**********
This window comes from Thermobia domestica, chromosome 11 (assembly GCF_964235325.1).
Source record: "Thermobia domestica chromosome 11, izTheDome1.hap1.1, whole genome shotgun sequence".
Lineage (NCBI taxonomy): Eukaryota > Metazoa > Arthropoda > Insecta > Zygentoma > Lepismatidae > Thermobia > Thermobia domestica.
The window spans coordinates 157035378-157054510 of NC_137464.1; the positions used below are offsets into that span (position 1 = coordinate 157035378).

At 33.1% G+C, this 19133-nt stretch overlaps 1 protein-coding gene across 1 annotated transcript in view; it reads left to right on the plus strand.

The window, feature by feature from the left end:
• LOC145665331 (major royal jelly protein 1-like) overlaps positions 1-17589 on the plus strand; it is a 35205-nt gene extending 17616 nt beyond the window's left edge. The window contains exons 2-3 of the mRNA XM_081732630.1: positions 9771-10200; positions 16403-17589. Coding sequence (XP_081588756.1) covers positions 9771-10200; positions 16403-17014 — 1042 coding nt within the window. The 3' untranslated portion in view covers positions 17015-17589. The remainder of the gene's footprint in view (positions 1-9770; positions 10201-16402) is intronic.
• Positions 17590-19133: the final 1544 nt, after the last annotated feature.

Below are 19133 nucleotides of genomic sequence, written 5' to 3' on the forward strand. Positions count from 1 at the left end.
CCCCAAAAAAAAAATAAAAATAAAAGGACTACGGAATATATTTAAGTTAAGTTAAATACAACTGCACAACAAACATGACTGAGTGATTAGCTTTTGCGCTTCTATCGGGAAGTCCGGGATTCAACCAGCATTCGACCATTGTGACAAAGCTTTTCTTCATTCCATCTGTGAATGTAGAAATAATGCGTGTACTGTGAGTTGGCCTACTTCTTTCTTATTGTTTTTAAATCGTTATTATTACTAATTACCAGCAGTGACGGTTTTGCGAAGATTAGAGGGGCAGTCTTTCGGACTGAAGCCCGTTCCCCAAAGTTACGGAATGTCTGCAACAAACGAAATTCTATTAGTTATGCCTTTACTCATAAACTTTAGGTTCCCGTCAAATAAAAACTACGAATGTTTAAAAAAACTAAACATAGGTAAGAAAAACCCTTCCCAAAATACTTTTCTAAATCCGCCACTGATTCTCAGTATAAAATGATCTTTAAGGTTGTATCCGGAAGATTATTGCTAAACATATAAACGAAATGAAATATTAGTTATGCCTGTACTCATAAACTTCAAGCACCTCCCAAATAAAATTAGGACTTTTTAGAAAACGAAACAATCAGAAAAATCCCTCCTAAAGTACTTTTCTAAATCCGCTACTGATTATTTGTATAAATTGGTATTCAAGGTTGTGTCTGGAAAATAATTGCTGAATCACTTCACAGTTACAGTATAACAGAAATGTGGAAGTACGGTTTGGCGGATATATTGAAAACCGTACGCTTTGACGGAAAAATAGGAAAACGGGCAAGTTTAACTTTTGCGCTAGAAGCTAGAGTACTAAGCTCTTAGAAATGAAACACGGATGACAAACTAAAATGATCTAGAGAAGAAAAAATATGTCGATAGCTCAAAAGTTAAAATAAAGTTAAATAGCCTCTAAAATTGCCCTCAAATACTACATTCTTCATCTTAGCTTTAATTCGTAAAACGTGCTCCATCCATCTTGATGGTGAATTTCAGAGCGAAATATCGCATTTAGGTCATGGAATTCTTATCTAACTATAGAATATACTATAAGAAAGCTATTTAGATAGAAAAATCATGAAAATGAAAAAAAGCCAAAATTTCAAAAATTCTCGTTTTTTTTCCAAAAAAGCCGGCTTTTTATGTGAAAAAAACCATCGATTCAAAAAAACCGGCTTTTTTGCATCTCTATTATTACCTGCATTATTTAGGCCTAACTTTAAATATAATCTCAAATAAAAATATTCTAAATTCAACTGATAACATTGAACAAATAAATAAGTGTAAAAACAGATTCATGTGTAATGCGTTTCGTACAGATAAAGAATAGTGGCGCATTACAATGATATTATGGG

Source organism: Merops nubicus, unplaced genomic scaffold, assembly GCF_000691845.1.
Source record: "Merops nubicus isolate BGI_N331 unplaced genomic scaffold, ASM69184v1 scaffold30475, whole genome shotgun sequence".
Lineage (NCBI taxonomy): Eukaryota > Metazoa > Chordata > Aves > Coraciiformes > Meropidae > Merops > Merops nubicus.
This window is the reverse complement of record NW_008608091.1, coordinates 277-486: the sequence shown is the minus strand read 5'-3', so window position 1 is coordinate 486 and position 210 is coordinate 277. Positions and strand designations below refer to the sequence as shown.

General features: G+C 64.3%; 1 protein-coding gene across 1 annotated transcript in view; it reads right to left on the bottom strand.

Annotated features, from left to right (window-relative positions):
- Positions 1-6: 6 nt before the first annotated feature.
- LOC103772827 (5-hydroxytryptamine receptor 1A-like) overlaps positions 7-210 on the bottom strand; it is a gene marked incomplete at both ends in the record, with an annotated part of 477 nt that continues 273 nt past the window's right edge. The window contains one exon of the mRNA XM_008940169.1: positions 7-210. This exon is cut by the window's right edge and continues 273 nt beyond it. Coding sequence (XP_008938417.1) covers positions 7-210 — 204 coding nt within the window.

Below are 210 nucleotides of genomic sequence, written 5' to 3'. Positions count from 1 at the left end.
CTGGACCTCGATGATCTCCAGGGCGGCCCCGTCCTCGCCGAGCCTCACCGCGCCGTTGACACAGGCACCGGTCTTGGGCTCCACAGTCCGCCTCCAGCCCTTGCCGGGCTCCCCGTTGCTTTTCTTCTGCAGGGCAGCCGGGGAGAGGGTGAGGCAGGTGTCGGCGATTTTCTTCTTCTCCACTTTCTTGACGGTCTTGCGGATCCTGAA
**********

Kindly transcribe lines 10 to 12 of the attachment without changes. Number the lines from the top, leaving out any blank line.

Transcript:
CCCCAAAAAAAAAATAAAAATAAAAGGACTACGGAATATATTTAAGTTAAGTTAAATACAACTGCACAACAAACATGACTGAGTGATTAGCTTTTGCGCTTCTATCGGGAAGTCCGGGATTCAACCAGCATTCGACCATTGTGACAAAGCTTTTCTTCATTCCATCTGTGAATGTAGAAATAATGCGTGTACTGTGAGTTGGCCTACTTCTTTCTTATTGTTTTTAAATCGTTATTATTACTAATTACCAGCAGTGACGGTTTTGCGAAGATTAGAGGGGCAGTCTTTCGGACTGAAGCCCGTTCCCCAAAGTTACGGAATGTCTGCAACAAACGAAATTCTATTAGTTATGCCTTTACTCATAAACTTTAGGTTCCCGTCAAATAAAAACTACGAATGTTTAAAAAAACTAAACATAGGTAAGAAAAACCCTTCCCAAAATACTTTTCTAAATCCGCCACTGATTCTCAGTATAAAATGATCTTTAAGGTTGTATCCGGAAGATTATTGCTAAACATATAAACGAAATGAAATATTAGTTATGCCTGTACTCATAAACTTCAAGCACCTCCCAAATAAAATTAGGACTTTTTAGAAAACGAAACAATCAGAAAAATCCCTCCTAAAGTACTTTTCTAAATCCGCTACTGATTATTTGTATAAATTGGTATTCAAGGTTGTGTCTGGAAAATAATTGCTGAATCACTTCACAGTTACAGTATAACAGAAATGTGGAAGTACGGTTTGGCGGATATATTGAAAACCGTACGCTTTGACGGAAAAATAGGAAAACGGGCAAGTTTAACTTTTGCGCTAGAAGCTAGAGTACTAAGCTCTTAGAAATGAAACACGGATGACAAACTAAAATGATCTAGAGAAGAAAAAATATGTCGATAGCTCAAAAGTTAAAATAAAGTTAAATAGCCTCTAAAATTGCCCTCAAATACTACATTCTTCATCTTAGCTTTAATTCGTAAAACGTGCTCCATCCATCTTGATGGTGAATTTCAGAGCGAAATATCGCATTTAGGTCATGGAATTCTTATCTAACTATAGAATATACTATAAGAAAGCTATTTAGATAGAAAAATCATGAAAATGAAAAAAAGCCAAAATTTCAAAAATTCTCGTTTTTTTTCCAAAAAAGCCGGCTTTTTATGTGAAAAAAACCATCGATTCAAAAAAACCGGCTTTTTTGCATCTCTATTATTACCTGCATTATTTAGGCCTAACTTTAAATATAATCTCAAATAAAAATATTCTAAATTCAACTGATAACATTGAACAAATAAATAAGTGTAAAAACAGATTCATGTGTAATGCGTTTCGTACAGATAAAGAATAGTGGCGCATTACAATGATATTATGGG

Source organism: Merops nubicus, unplaced genomic scaffold, assembly GCF_000691845.1.
Source record: "Merops nubicus isolate BGI_N331 unplaced genomic scaffold, ASM69184v1 scaffold30475, whole genome shotgun sequence".